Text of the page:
Maine lawmakers passed a compromise state budget early Tuesday, ending a standoff that caused the state's first government shutdown in 26 years.
After negotiating all of Monday, the third day of the partial government shutdown, lawmakers cheered close to 1 a.m. as they approved a two-year $7.1 billion budget with bipartisan votes. Legislators sent the bill to Republican Gov. Paul LePage, who promptly signed it and said the government would resume normal operations.
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"The Maine state government shutdown is now over. Happy Fourth of July!" Mr. LePage wrote in a Twitter post.
The budget battle in the Pine Tree State, where the legislature is closely split between Democrats and Republicans, centered on taxes and education.
The compromise budget removed a 1.5% increase in the state's lodging tax that had been the final sticking point for Mr. LePage and House Republicans.
In return, Democratic leaders said they secured an increased investment in Head Start early-childhood programs as well as a moratorium on cuts to reimbursement rates for behavioral health services.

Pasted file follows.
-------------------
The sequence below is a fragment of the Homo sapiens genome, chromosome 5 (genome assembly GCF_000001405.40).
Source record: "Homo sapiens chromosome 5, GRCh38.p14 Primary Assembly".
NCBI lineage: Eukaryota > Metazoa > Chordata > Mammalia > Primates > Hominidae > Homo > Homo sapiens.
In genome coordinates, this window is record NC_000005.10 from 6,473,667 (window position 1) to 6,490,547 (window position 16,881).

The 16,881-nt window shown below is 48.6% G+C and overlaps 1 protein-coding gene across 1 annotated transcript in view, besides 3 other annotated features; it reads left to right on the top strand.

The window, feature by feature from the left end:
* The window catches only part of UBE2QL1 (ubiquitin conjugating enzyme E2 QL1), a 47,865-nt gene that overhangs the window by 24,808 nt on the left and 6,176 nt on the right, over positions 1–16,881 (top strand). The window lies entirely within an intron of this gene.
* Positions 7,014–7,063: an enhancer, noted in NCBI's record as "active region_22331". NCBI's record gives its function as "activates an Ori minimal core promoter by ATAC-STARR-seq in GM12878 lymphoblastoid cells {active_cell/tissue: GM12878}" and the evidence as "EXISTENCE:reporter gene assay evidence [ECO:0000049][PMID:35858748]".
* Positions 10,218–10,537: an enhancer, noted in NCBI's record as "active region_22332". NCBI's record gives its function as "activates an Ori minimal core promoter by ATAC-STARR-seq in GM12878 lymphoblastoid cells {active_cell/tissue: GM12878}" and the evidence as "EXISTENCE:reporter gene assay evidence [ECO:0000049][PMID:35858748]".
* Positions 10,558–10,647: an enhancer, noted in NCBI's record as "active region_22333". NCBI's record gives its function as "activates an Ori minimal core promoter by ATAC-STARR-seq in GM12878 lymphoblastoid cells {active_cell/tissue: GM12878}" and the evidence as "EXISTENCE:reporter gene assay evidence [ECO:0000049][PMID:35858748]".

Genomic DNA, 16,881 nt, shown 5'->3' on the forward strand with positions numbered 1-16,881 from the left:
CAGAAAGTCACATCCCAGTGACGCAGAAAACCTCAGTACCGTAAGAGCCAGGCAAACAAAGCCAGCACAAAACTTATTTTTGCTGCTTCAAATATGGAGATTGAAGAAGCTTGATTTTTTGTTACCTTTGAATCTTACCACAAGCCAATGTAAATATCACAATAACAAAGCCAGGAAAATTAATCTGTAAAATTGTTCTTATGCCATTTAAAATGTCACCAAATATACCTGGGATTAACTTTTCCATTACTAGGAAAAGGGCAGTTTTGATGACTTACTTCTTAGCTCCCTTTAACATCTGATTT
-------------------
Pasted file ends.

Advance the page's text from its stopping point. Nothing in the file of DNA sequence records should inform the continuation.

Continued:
"This unnecessary shutdown needed to come to an end," Maine House Speaker Sara Gideon, a Democrat, said in a statement, adding that ultimately, "we were able to close a budget that makes the largest investment in public education in our state's history."
The budget deal also repealed a 3% tax on annual household income above $200,000--as lawmakers had already agreed to do in an early compromise. Voters backed a November referendum on the tax to raise funds for education.
Mr. LePage said in a statement: "I thank legislators for doing the right thing by passing a budget that does not increase taxes on the Maine people."
It has been a contentious budget-making season in many states, and both Maine and New Jersey shut down parts of their governments because lawmakers couldn't reach accords in time for the start of the new fiscal year Saturday. New Jersey's government was poised to reopen Tuesday after Republican Gov. Chris Christie reached a budget deal late Monday with Democratic lawmakers.
During the shutdown in Maine, emergency services continued, as did many other operations, including state parks, unemployment benefits and child welfare.
Still, the standoff led to the temporarily closing of the Maine State Aquarium, half of the state's 36 courthouses, motor-vehicle branches and the lottery--and sidelined thousands of state employees.
Hundreds of the workers marched and protested at the State House on Monday, holding signs--messages included, "Do your job!"--to urge passage of the budget, according to photos posted on Twitter.
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(END) Dow Jones Newswires
July 04, 2017 02:44 ET (06:44 GMT)